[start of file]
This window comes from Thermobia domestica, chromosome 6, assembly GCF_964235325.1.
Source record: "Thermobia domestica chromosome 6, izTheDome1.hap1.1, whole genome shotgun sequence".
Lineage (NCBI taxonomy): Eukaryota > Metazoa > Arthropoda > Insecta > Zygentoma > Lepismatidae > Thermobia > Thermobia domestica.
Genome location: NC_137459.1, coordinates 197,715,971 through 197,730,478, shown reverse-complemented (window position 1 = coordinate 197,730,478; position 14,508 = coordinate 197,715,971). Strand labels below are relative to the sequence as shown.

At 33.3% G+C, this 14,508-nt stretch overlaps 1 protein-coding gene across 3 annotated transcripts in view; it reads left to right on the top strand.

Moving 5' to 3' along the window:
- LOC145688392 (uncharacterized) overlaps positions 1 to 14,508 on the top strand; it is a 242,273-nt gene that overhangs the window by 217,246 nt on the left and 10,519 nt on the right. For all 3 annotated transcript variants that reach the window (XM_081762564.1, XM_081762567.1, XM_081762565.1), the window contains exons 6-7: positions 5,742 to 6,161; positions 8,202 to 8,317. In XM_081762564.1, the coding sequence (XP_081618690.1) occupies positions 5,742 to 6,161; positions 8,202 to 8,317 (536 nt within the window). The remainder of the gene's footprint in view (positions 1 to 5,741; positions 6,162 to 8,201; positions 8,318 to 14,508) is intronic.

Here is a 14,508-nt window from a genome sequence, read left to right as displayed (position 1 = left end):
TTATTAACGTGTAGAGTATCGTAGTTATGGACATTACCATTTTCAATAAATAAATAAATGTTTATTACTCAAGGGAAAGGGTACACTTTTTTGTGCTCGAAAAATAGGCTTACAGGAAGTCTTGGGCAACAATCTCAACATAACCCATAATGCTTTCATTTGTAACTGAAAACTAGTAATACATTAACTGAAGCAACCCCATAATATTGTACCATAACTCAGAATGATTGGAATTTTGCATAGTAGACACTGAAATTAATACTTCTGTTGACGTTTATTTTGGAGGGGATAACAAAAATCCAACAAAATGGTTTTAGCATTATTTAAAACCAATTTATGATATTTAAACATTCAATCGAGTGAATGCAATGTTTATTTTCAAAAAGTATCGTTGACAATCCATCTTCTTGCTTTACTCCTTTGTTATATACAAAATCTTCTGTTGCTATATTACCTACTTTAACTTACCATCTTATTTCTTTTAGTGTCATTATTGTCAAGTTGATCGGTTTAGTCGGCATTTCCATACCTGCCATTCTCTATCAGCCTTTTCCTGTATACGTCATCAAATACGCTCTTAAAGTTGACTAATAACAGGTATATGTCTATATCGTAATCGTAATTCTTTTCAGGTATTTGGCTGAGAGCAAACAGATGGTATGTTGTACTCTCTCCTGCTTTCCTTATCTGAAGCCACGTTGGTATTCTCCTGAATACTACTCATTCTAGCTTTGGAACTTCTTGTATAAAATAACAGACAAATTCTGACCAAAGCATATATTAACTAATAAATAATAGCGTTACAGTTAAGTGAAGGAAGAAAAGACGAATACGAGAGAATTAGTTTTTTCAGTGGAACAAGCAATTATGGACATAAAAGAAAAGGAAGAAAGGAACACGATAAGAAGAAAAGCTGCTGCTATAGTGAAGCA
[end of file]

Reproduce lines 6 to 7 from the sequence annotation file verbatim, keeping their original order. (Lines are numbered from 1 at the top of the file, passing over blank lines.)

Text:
Moving 5' to 3' along the window:
- LOC145688392 (uncharacterized) overlaps positions 1 to 14,508 on the top strand; it is a 242,273-nt gene that overhangs the window by 217,246 nt on the left and 10,519 nt on the right. For all 3 annotated transcript variants that reach the window (XM_081762564.1, XM_081762567.1, XM_081762565.1), the window contains exons 6-7: positions 5,742 to 6,161; positions 8,202 to 8,317. In XM_081762564.1, the coding sequence (XP_081618690.1) occupies positions 5,742 to 6,161; positions 8,202 to 8,317 (536 nt within the window). The remainder of the gene's footprint in view (positions 1 to 5,741; positions 6,162 to 8,201; positions 8,318 to 14,508) is intronic.